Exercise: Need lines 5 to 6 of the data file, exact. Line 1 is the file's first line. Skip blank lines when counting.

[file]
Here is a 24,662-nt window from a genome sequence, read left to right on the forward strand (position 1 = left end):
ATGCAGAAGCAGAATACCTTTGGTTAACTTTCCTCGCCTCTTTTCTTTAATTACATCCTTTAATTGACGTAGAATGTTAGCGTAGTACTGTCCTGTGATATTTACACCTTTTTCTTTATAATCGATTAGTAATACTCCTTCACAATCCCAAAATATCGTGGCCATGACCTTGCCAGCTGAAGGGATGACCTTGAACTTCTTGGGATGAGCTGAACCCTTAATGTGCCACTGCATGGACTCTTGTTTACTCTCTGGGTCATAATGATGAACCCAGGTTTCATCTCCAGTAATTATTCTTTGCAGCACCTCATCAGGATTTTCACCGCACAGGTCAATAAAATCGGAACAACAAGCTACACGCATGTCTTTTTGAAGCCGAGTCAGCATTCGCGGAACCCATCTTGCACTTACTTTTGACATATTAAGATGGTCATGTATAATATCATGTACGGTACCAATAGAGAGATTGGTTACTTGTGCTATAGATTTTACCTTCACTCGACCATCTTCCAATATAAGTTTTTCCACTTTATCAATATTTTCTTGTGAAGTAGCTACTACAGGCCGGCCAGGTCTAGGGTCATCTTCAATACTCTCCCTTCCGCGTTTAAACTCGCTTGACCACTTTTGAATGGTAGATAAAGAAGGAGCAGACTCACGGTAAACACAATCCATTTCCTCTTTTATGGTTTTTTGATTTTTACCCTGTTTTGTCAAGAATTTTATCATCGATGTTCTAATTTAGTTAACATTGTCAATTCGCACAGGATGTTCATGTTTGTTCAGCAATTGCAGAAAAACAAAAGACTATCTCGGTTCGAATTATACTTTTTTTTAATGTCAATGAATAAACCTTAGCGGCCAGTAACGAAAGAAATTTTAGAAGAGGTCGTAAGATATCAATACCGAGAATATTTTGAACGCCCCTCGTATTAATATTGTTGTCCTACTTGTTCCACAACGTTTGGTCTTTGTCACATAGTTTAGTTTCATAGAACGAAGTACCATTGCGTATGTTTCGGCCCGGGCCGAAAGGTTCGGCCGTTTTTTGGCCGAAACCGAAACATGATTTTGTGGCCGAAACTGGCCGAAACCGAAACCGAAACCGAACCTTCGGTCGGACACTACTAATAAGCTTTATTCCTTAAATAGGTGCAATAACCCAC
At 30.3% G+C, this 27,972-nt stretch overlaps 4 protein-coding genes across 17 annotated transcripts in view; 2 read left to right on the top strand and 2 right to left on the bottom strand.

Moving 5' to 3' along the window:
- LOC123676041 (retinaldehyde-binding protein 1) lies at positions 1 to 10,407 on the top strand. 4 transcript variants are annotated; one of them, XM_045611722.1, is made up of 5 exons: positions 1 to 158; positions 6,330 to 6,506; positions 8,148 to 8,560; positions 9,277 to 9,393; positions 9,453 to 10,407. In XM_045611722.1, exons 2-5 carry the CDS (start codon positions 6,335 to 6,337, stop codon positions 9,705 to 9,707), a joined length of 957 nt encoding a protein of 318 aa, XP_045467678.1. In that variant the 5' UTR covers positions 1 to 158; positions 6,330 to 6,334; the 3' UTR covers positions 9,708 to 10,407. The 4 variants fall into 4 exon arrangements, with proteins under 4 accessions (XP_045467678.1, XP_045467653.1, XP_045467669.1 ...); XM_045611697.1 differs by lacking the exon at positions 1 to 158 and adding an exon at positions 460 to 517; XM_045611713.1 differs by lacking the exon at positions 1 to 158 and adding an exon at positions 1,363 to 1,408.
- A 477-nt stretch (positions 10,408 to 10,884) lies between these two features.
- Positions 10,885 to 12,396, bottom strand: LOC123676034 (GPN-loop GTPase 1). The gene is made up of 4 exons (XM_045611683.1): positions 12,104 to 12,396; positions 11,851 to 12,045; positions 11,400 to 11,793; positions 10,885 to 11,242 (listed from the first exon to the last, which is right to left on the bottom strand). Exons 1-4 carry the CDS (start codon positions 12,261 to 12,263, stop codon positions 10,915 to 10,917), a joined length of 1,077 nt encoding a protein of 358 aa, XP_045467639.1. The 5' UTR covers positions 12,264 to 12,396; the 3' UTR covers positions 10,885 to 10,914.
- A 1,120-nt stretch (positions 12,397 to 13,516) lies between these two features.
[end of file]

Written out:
- LOC123676041 (retinaldehyde-binding protein 1) lies at positions 1 to 10,407 on the top strand. 4 transcript variants are annotated; one of them, XM_045611722.1, is made up of 5 exons: positions 1 to 158; positions 6,330 to 6,506; positions 8,148 to 8,560; positions 9,277 to 9,393; positions 9,453 to 10,407. In XM_045611722.1, exons 2-5 carry the CDS (start codon positions 6,335 to 6,337, stop codon positions 9,705 to 9,707), a joined length of 957 nt encoding a protein of 318 aa, XP_045467678.1. In that variant the 5' UTR covers positions 1 to 158; positions 6,330 to 6,334; the 3' UTR covers positions 9,708 to 10,407. The 4 variants fall into 4 exon arrangements, with proteins under 4 accessions (XP_045467678.1, XP_045467653.1, XP_045467669.1 ...); XM_045611697.1 differs by lacking the exon at positions 1 to 158 and adding an exon at positions 460 to 517; XM_045611713.1 differs by lacking the exon at positions 1 to 158 and adding an exon at positions 1,363 to 1,408.
- A 477-nt stretch (positions 10,408 to 10,884) lies between these two features.